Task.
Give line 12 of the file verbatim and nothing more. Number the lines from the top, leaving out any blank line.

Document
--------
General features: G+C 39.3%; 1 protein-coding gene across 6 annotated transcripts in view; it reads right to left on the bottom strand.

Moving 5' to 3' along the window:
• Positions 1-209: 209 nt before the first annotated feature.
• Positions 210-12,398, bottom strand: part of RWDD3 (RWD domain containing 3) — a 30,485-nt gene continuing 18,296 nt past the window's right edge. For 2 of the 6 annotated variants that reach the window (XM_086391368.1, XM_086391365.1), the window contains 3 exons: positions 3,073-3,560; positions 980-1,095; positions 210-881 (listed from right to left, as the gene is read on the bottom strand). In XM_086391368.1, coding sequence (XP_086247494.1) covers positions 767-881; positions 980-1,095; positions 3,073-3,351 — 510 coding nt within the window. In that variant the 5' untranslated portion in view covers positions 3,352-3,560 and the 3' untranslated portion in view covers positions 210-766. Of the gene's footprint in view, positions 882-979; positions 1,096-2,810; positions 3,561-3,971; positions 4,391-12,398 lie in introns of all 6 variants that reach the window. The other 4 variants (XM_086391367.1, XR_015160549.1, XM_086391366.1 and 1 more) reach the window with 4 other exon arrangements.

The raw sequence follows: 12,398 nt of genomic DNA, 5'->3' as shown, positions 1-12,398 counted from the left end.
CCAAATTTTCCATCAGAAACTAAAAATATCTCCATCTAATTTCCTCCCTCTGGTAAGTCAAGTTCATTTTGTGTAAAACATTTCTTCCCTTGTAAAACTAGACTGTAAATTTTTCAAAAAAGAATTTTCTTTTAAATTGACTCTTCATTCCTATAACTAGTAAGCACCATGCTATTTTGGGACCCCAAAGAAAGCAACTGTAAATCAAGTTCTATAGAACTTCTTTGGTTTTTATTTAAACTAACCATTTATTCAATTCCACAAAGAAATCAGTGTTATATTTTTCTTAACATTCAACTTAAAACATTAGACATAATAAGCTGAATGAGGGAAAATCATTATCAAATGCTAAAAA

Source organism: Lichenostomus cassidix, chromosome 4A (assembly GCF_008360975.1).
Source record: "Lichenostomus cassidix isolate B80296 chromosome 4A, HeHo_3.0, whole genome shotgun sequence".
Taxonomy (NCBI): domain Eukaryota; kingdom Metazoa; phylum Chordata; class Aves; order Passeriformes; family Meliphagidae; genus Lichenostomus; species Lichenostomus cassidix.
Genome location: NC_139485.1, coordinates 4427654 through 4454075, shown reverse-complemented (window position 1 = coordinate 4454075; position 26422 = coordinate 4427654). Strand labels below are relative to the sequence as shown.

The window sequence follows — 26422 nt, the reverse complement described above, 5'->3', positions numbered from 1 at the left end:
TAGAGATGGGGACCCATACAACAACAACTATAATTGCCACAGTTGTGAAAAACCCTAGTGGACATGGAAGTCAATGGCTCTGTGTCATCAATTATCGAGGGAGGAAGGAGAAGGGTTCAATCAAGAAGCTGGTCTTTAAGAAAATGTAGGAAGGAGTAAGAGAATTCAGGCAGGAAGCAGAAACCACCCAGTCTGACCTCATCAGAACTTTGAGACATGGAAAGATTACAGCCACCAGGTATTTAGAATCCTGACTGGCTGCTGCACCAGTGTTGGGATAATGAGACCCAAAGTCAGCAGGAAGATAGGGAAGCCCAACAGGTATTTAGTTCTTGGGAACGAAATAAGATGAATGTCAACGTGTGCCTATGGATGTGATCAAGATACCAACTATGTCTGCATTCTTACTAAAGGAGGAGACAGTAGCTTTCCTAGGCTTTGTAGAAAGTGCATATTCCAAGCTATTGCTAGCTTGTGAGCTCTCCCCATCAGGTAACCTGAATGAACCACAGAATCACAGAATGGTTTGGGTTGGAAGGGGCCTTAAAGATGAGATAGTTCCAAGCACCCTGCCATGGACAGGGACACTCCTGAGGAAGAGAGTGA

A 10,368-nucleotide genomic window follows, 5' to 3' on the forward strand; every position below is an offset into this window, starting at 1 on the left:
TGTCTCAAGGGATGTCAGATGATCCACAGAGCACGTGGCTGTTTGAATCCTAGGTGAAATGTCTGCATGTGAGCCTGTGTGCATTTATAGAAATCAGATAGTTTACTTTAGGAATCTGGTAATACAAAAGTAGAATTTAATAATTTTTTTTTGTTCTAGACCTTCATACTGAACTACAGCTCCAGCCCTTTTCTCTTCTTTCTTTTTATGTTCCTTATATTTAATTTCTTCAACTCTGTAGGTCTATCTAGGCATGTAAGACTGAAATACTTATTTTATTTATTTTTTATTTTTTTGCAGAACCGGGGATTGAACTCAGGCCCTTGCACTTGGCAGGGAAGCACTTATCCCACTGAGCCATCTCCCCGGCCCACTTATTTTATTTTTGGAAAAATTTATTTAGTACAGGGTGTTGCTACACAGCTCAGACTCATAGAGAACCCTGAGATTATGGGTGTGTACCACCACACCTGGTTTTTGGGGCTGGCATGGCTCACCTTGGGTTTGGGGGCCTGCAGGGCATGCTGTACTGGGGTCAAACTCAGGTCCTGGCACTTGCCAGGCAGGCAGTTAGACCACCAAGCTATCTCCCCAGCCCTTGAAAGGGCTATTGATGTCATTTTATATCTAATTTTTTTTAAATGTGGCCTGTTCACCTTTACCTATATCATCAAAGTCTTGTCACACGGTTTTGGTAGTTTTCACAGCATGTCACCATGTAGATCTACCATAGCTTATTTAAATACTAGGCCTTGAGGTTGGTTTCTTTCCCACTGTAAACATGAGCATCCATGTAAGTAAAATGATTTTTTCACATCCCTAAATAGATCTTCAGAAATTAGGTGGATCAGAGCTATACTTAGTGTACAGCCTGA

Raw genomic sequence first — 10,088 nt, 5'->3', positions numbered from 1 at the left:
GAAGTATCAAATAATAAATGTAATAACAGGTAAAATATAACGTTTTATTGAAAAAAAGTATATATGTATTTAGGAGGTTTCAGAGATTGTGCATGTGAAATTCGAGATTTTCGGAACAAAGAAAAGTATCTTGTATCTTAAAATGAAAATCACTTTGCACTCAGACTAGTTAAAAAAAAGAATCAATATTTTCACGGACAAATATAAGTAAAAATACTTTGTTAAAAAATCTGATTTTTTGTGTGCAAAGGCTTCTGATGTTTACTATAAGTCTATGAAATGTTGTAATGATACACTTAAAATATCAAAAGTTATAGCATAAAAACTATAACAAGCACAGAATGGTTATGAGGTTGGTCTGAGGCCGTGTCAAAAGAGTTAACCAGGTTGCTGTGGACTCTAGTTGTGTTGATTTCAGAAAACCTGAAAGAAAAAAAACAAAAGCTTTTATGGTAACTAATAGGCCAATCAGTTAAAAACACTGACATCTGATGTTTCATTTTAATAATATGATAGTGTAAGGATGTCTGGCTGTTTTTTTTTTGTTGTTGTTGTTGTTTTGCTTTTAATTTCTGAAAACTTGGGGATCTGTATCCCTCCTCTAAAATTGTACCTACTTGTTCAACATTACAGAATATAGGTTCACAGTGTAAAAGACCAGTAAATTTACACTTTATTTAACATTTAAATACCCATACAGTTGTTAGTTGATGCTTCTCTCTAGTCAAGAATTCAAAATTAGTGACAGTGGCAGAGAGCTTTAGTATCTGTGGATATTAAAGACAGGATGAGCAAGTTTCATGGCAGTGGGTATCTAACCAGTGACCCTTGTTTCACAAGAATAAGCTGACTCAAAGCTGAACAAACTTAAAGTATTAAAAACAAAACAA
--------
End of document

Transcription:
TAGAGATGGGGACCCATACAACAACAACTATAATTGCCACAGTTGTGAAAAACCCTAGTGGACATGGAAGTCAATGGCTCTGTGTCATCAATTATCGAGGGAGGAAGGAGAAGGGTTCAATCAAGAAGCTGGTCTTTAAGAAAATGTAGGAAGGAGTAAGAGAATTCAGGCAGGAAGCAGAAACCACCCAGTCTGACCTCATCAGAACTTTGAGACATGGAAAGATTACAGCCACCAGGTATTTAGAATCCTGACTGGCTGCTGCACCAGTGTTGGGATAATGAGACCCAAAGTCAGCAGGAAGATAGGGAAGCCCAACAGGTATTTAGTTCTTGGGAACGAAATAAGATGAATGTCAACGTGTGCCTATGGATGTGATCAAGATACCAACTATGTCTGCATTCTTACTAAAGGAGGAGACAGTAGCTTTCCTAGGCTTTGTAGAAAGTGCATATTCCAAGCTATTGCTAGCTTGTGAGCTCTCCCCATCAGGTAACCTGAATGAACCACAGAATCACAGAATGGTTTGGGTTGGAAGGGGCCTTAAAGATGAGATAGTTCCAAGCACCCTGCCATGGACAGGGACACTCCTGAGGAAGAGAGTGA